Taliban aim to sign deal with US by end of month

Afghan Taliban militants and residents stand on an armoured Humvee vehicle of the Afghan National Army (ANA) as they celebrate a ceasefire on the third day of Eid in Maiwand district of Kandahar province. (AFP)
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Updated 18 January 2020

Taliban aim to sign deal with US by end of month

  • Washington has for weeks been calling on the militants to reduce violence
  • The Taliban and the US had been negotiating the deal for a year

KABUL: The Taliban are aiming to reach a withdrawal agreement with the US by the end of January and are prepared to “scale down” military operations ahead of signing the deal, according to their chief spokesman.
The statement by Suhail Shaheen to Pakistani daily Dawn comes as the group and the US held discussions in Doha this week, after insurgent sources told AFP they had offered to initiate a brief cease-fire.
“We have agreed to scale down military operations in days leading up to the signing of the peace agreement with the United States,” Shaheen told Dawn in a report published Saturday.
He added that the Taliban were “optimistic” a deal with Washington could be signed before the end of the month and that the reduction in fighting across the country would also include the targeting of Afghan forces.
“It’s now a matter of days,” said the spokesman.
Washington has for weeks been calling on the militants to reduce violence, posing it as a condition for resuming formal negotiations on an agreement that would see US troops begin to leave the country in return for security guarantees, after a near two-decade fight.
The Taliban and the US had been negotiating the deal for a year and were on the brink of an announcement in September 2019 when President Donald Trump abruptly declared the process “dead,” citing Taliban violence.
Talks were later restarted between the two sides in December in Qatar, but were paused again following an attack near the Bagram military base in Afghanistan, which is run by the US.
Any agreement with the Taliban is expected to have two main pillars — an American withdrawal from Afghanistan, and a commitment by the insurgents not to offer sanctuary to militants — and would ultimately have to be given final approval by Trump.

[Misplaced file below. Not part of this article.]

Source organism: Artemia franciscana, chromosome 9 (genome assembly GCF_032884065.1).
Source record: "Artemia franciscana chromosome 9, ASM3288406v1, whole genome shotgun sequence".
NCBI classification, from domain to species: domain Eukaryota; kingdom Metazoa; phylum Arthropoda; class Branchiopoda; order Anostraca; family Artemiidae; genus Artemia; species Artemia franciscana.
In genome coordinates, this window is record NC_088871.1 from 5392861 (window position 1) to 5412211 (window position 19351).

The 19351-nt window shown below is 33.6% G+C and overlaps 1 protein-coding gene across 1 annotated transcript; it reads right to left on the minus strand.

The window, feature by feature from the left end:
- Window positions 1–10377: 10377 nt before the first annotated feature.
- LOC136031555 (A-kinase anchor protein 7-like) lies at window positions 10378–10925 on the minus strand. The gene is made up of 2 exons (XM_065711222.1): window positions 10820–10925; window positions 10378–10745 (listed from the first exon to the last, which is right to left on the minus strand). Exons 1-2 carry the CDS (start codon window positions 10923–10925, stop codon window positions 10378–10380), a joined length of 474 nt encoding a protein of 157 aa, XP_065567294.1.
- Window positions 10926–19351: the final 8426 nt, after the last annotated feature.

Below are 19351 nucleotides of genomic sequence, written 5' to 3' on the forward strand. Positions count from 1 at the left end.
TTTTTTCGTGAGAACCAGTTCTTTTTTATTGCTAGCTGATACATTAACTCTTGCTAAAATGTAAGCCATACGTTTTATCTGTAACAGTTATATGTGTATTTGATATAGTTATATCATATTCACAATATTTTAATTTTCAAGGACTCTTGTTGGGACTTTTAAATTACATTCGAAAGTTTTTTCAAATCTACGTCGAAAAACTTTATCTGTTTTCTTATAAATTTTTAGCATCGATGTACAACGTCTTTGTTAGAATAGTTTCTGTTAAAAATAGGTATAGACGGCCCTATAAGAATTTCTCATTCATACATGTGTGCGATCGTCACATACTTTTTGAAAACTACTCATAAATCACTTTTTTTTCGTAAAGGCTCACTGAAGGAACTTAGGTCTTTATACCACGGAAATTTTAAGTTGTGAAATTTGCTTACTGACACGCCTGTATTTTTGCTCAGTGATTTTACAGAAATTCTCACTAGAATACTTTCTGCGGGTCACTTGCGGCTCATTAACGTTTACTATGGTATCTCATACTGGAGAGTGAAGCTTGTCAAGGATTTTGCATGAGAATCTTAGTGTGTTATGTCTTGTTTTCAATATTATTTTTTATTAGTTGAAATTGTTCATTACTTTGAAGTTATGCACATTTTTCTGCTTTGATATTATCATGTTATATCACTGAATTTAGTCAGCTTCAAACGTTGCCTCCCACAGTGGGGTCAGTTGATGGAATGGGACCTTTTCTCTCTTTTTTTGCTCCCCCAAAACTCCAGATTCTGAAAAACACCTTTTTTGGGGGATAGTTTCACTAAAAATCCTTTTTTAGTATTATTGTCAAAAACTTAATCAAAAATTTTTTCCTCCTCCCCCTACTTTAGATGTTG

The Taliban’s relationship with Al-Qaeda was the main reason cited for the US invasion more than 18 years ago.
A deal would hopefully pave the way for intra-Afghan talks.
Many observers agree that the war can no longer be won militarily, and that the only route to a lasting peace in Afghanistan is for an agreement between the Taliban and the US-backed government in Kabul.
The Taliban have until now refused to negotiate with the Afghan government, which they consider an illegitimate regime, raising fears that fighting will continue regardless of any deal ironed out with the Americans.


France heading for worst recession since WWII: minister

Updated 33 min 36 sec ago

France heading for worst recession since WWII: minister

  • France imposed a nationwide stay-at-home order from March 17 after shuttering all nonessential businesses
  • Statistics office Insee said last month that the lockdown has slashed overall economic activity by 35 percent

PARIS: France is likely to see its deepest recession since the end of World War II this year because of the coronavirus crisis, Finance Minister Bruno Le Maire warned Monday.
“The worst growth figure in France since 1945 was -2.2 percent in 2009, after the financial crisis of 2008. We will probably be very far beyond -2.2 percent” this year, Le Maire told a Senate panel.
“It’s an indication of the amplitude of the economic shock we’re facing,” he said.
France imposed a nationwide stay-at-home order from March 17 after shuttering all nonessential businesses. Officials have said the lockdown will last until at least April 15.
Statistics office Insee said last month that the lockdown has slashed overall economic activity by 35 percent, and estimated every month of shutdown would cut annual GPD by three percentage points.
Services, heavy industry and construction are all taking big hits, Insee said, as factories are shut and only a handful of business sectors, such as supermarkets and pharmacies, remain open.
A wave of French blue-chip companies have abandoned their profitability targets for the year, while employers’ associations have warned that hundreds of smaller firms and shops risk bankruptcy.
The government has pledged 45 billion euros ($49 billion) in loan guarantees and other relief to help companies get through the crisis.

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